On my arrival in Bangkok in 2005, I came across a new open-source Learning Management System (LMS) called Moodle. Martin Dougiamas, who worked and studied at Curtin University, Australia, also had his first experience with WebCT, which prompted him to investigate an alternate online teaching platform. In 1999 he started the trial of his early prototypes of a new LMS called Moodle. I dissected several issues related to hosting online courses on this new platform. Starting in 2006, I published several articles on the Moodle platform, especially its various learning objects and their functionality. In my research, I discovered that Thai students were not fully trained to take advantage of a virtual learning platform. It raised a few questions about whether Thai colleges and universities properly invest in training their faculty and students to use such innovative platforms. This is one of the major stumbling blocks for many institutions in Asia, especially in Thailand, where online learning has never been given a high priority.
Starting in 2019, the Covid pandemic forced the wholesale adoption of online learning at all levels of the Thai educational system. New learning models were initiated and labeled disruptive to the established norms and practices. With gradual ease in the pandemic in 2022, Thai institutions are now experimenting with “hybrid learning” that combines online learning and the old fashion classroom teaching to improve the overall experiences of students who have become quite comfortable with using portable devices and smartphones. Station Rotation, Flipped Classroom, and Lab Rotation are examples of hybrid models, and they are essential drivers that can enable more student-centered learning without overhauling the whole system. However, these hybrid models are what we call sustaining innovations; they improve the existing system along with the original performance measures rather than more disruptive ones that will use AI, VR, and cloud computing. These new trends are positioned to transform the classroom model and become engines of change over the longer term.
In a nutshell, flexibility has become the pinnacle of learning. The new digital learning models have many virtues. Thai students’ unique circumstances and needs will drive which model is the right fit for any school, college, or university. For example, blended or hybrid learning may or may not be the new educational paradigm of tomorrow, but addressing students’ needs now will help determine the best learning process for them. New models will help students move on with a flexible schedule according to their needs. During the pandemic, Thai teachers have been providing support and instruction on a flexible basis. At the same time, students have learned to work through coursework and tasks, giving them a high degree of control over their learning. Who wouldn’t want that for their students? As a result, policymakers think that a flex model is disruptive, meaning teachers and students make a clean break from the traditional system rampant in Thailand. Of course, this is not feasible for every school, college, or university. Without some stepping stones, the new disruptive models can be a difficult or tedious leap for many Thai students. Not all have the maturity, study skills, and resources to succeed online. Adopting such models in many parts of Asia, especially Thailand, will possibly reform education. Along with many other issues, the digital divide remains one of the most significant issues in Thailand.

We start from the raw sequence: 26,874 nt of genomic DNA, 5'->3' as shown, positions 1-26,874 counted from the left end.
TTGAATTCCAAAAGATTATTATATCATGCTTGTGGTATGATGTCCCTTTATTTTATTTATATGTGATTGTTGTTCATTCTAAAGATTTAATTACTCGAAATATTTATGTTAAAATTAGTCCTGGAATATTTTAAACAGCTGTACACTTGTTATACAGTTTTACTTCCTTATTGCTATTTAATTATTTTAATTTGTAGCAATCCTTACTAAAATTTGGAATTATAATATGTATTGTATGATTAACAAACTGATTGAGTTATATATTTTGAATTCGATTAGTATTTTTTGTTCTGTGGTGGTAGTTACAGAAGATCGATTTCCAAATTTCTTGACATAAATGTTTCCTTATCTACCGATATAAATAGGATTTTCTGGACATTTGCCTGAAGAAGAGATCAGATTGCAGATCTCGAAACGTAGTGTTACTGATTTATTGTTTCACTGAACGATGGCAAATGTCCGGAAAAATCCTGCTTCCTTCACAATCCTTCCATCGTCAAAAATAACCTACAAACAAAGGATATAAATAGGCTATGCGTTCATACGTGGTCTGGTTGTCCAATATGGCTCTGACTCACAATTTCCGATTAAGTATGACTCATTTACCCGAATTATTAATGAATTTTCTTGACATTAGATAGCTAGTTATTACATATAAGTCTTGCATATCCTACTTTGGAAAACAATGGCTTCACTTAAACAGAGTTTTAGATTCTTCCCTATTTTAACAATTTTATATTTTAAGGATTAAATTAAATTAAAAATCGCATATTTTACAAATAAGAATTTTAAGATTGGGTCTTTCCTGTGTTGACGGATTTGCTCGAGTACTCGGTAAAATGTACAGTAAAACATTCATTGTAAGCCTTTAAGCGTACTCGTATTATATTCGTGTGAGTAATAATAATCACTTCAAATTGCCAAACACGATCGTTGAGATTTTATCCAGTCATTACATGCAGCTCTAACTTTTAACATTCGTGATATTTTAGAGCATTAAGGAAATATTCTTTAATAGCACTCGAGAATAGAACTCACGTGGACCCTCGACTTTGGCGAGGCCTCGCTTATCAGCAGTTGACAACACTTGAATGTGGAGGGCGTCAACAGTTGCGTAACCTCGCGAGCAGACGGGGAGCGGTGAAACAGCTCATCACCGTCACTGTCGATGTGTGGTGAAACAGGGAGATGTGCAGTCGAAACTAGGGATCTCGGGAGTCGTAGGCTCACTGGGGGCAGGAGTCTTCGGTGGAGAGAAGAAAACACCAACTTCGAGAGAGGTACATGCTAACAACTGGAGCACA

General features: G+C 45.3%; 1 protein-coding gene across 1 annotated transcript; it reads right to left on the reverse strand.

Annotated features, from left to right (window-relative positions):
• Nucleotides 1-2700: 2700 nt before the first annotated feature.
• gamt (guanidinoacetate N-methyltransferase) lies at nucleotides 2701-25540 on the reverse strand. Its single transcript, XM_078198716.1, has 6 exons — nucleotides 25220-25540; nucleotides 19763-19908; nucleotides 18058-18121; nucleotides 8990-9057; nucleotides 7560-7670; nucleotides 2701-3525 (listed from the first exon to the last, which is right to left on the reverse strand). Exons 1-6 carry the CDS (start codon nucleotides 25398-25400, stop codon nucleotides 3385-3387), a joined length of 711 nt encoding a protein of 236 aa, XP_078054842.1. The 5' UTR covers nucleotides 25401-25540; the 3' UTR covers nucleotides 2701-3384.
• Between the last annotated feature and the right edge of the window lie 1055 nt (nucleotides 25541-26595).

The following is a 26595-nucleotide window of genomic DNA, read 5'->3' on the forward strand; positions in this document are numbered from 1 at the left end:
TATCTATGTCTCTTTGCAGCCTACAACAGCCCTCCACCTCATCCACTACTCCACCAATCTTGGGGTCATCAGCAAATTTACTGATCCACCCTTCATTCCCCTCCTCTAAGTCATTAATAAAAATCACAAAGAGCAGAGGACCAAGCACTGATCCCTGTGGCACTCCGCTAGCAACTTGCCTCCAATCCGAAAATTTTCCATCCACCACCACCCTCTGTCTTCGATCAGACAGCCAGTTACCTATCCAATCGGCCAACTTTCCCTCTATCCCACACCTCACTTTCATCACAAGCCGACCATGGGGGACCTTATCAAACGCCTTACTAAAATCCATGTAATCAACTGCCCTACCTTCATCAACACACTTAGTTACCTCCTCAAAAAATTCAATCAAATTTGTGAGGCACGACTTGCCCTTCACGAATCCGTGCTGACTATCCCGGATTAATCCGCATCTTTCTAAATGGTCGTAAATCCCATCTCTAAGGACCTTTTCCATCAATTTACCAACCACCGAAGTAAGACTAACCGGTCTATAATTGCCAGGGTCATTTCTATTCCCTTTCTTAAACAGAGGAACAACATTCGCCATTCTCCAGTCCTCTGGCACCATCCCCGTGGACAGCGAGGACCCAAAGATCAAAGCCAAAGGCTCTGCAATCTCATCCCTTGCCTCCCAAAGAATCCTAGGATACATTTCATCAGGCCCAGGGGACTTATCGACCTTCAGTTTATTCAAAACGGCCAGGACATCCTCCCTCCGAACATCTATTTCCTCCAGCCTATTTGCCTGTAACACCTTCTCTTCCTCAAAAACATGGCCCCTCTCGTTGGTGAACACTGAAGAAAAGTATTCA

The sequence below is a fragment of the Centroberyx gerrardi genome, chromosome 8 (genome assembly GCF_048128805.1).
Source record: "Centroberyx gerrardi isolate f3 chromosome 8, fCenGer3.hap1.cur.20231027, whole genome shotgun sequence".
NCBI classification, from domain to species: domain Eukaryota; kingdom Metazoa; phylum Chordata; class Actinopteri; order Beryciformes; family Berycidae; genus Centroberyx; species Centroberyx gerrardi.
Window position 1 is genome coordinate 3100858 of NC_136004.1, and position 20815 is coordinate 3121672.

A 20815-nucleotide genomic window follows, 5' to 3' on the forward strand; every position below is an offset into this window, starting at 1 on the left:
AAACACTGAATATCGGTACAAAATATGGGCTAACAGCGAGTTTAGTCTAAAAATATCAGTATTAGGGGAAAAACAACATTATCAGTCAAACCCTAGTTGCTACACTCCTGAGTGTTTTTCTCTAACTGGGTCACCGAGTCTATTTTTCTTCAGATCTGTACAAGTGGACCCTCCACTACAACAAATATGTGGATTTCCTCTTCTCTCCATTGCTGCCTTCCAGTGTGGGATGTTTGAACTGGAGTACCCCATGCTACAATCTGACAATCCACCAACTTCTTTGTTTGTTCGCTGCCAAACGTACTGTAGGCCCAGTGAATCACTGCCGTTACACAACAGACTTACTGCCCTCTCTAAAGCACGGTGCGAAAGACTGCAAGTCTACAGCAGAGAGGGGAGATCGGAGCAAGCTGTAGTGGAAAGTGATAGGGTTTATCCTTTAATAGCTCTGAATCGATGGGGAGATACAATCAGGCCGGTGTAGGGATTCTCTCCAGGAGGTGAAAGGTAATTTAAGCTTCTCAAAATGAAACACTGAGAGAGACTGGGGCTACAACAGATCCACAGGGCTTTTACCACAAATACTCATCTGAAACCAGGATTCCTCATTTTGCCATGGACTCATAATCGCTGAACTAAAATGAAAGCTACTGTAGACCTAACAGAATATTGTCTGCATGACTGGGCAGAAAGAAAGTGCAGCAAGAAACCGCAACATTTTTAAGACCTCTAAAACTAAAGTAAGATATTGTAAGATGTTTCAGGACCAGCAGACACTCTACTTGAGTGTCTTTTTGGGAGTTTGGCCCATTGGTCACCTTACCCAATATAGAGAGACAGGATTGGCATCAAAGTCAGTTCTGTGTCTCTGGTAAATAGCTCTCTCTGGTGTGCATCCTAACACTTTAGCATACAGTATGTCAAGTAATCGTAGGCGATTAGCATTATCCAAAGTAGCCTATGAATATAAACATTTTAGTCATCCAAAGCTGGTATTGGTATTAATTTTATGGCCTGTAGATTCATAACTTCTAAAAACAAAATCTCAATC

Covid Pandemic: Challenges of Educational Reforms in Thailand
During the last three years of the pandemic, lots of experimentation has occurred in the Thai educational establishment. Classroom-based teaching is now being replaced by what is known as blended or hybrid earning, which is not the same as technology-driven learning. For quite some time, we have known that technology upholds traditional systems and structures in every type of learning environment. Technology has often been customized to meet the needs of F2F instruction. Blended or hybrid learning, by contrast, unlocks flexibility in time and space, enabling much greater customization of technology to suit individual student needs. It is supposed to allow learning from any place, at any time, at our own pace.
The last three years of the pandemic have proven to be an accelerator of many new trends. Every academic institution is now facing financial hardships. Students aggressively explore new learning opportunities to secure their financial futures in the post-pandemic era. They are now looking for fast, more engaging, and creative learning opportunities to address their skill gaps and career goals. As Thai schools, colleges and universities are changing to address the needs of their current and future students; they must ensure that their faculty is also prepared for the next frontier of teaching and learning. And they must also change at a pace on par with industry demands to ensure students are equipped to meet the present and future opportunities in the new job market.